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Double Clutching
Ray Pipkin/Ove Kvam

More On Double-Clutching...

Posted By: Ray Pipkin
Date: Sat, 1/7/2000, 12:13 p.m.
In Response To: heel-toe shifting is good: (Raj Dev)

There seems to be some confusion between double-clutching and the "heel & toe" method on downshift. For starters, one can either double-clutch or not while using the "heel & toe" method. Without double-clutching, tapping the accelerator in the middle of the gear change with the clutch pedal depressed causes engine speed to match road speed when the clutch is released. However, because the clutch disk and transmission are not being driven when the accelerator is depressed,this method does NOTHING toward bringing the clutch/transmission up to output speed.

In the "heel & toe" method WITH double clutching, the accelerator is tapped in the middle of the downshift with the clutch pedal out and the gear momentarily in neutral. By this method, BOTH the engine and the clutch/tranny are brought up to speed before the downshift is completed.

In an automotive transmission, almost all of the rotating mass is on the input side. That is, (1) the input (or fourth) gear which drives the countershaft, (2) all of the remaining four drive gears (in a 5-speed) plus reverse drive gear, (3) the countershaft, (4) the countershaft gears (in constant mesh with the drive gears), as well as (5) the reverse driver gear and shaft, are PERMENENTLY ganged to the input shaft to which the clutch disk is splined, and rotate with it. Only the synchronizer drums are splined to the output shaft and rotate with that. All of this rotating mass, along with the clutch disk, must be brought up to speed before a downshift can occur.

If double-cluthching is not used, than the clutch/tranny-to-output speed is equalized by the momentary slipping of a synchronizer ring on its mating surface. (Depending upon the transmission, the synchro ring can either rotate with the driven gear and mate with the drum, or rotate with the synchronizer drum and mate with the driven gear.) The ring (truncated cone, actually) is made of either bronze or brass so as not to be of the same material as the piece with which it mates, and it is often grooved to let the oil squeeze out during shifting.

I am not a racer, but from what I understand, hard racing can fry the synchro rings, and many racers make a habit of double-clutching. Furthermore, non-BMW racing trannys like Hewland or Staff (spelling?) do not have synchronizers at all. So, while I would agree with Randy Walters and Schem325i that double-clutching is not necessary for normal street driving, I think double clutching saves considerable wear and tear on the synchronizer rings under extreme racing conditions.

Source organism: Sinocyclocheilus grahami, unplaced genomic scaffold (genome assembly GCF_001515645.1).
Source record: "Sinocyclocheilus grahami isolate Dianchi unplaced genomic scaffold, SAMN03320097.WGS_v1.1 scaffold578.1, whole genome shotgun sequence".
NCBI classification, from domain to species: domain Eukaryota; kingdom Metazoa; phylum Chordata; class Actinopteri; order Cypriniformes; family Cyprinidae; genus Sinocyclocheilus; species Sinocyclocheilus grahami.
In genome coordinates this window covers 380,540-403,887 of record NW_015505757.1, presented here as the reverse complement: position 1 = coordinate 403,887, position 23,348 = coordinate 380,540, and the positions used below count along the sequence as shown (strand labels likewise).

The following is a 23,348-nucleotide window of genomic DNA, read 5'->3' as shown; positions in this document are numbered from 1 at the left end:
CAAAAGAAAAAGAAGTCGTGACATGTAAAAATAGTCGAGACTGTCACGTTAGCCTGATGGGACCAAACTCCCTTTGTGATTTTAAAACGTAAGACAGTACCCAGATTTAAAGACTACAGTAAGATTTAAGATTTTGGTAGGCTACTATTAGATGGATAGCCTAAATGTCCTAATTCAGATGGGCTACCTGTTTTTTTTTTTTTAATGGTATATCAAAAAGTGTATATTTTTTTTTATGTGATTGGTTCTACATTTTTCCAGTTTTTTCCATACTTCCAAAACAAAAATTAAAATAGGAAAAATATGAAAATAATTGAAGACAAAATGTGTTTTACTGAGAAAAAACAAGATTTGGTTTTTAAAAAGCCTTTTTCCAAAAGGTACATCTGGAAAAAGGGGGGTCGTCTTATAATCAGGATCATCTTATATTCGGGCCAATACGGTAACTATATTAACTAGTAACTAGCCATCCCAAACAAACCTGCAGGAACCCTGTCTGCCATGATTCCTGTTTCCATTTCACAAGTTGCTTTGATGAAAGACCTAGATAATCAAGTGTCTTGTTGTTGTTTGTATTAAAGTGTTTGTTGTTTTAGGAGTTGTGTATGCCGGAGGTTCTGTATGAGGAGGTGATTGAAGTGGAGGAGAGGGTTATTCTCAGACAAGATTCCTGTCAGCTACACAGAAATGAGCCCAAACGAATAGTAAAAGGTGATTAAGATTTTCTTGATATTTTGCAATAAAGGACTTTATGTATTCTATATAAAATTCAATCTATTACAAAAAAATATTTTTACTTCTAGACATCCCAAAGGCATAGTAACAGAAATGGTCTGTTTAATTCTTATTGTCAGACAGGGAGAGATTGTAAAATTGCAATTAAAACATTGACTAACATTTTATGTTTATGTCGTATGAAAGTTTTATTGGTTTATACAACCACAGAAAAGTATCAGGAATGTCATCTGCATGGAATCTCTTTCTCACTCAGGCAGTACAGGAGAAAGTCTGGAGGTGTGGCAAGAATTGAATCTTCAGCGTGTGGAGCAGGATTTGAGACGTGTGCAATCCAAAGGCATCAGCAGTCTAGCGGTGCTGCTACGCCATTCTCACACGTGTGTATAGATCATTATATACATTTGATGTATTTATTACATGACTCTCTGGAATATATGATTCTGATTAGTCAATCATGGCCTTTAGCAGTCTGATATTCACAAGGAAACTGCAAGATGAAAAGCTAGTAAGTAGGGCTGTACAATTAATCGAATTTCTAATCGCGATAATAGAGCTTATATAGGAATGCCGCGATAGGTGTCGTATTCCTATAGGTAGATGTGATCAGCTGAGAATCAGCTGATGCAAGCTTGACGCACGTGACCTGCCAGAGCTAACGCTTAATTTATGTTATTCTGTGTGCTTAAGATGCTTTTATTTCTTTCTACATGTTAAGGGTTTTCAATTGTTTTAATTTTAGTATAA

Upshifting is usually not a problem, although here too, double-clutching (without the accelerator tap, of course) reduces the work required of the synchronizers. I said that upshifting is USUALLY not a problem because, to reduce tailpipe emissions in some of the newer BMWs (1999 & 2000), the engine rpm does not immediately drop when the accelerator is released. This effect is quite noticeable on upshifts.

This was a good thread. More meaty than most.

Ray Pipkin

Subject: Re: It's redundant

Author: Ove Kvam
Date: Wed, 28 Feb, 13:46 GMT
In Response To: Re: It's redundant by Vic 85 325e

Okay, I'll explain a downshift from 3rd to 2nd. Rmemeber that you will apply some light braking force with the right foot big toe during the entire procedure:

1: Clutch in
2: Gear lever to neutral
3: Clutch out
4: Blip throttle to speed up input shaft
5: Clutch in
6: Gear lever to second gear
7: Rev match with throttle to anticipated RPM in second
8: Clutch out

You use the outside of the right foot on the throttle pedal, and the entire procedure is done in about a second when you are used to it. It is quite difficult the first time! You don't have to release the throttle pedal between step 4 and step 7, and you can start revving up the engine when step 1 is finished to shift faster. If you are good at it, you can even skip step 1 and 3 by getting the timing right. You can take the gear lever out of gear when there is zero load in the drive line without using the clutch. You know you have done it right when the gear lever slips right into gear without resistance, and you can't feel any jerking in the car during step 8.

The method of shifting with rev matching and no clutch does not wear anything if you can actually pull it off. It is however very difficult. I guess you want me to explain the double declutching. In a gearbox, the cogs are always spinning together, but only one set of cogs are connected to the shaft at any given time. The synchros are used to match the speed of the cogs and the shafts so that they can be locked together. By double declutching you match this speeds manually so that the synchros don't have to. That is why it just snaps into gear with no resistance. If you depress the clutch, the input shaft will eventually stop. The syncros will then have to spin it up again unless you help it.

The prior information was taken from an open forum and is considered public domain; however, if the author(s) would like to have their articles removed, please email me and I will take them off this site.


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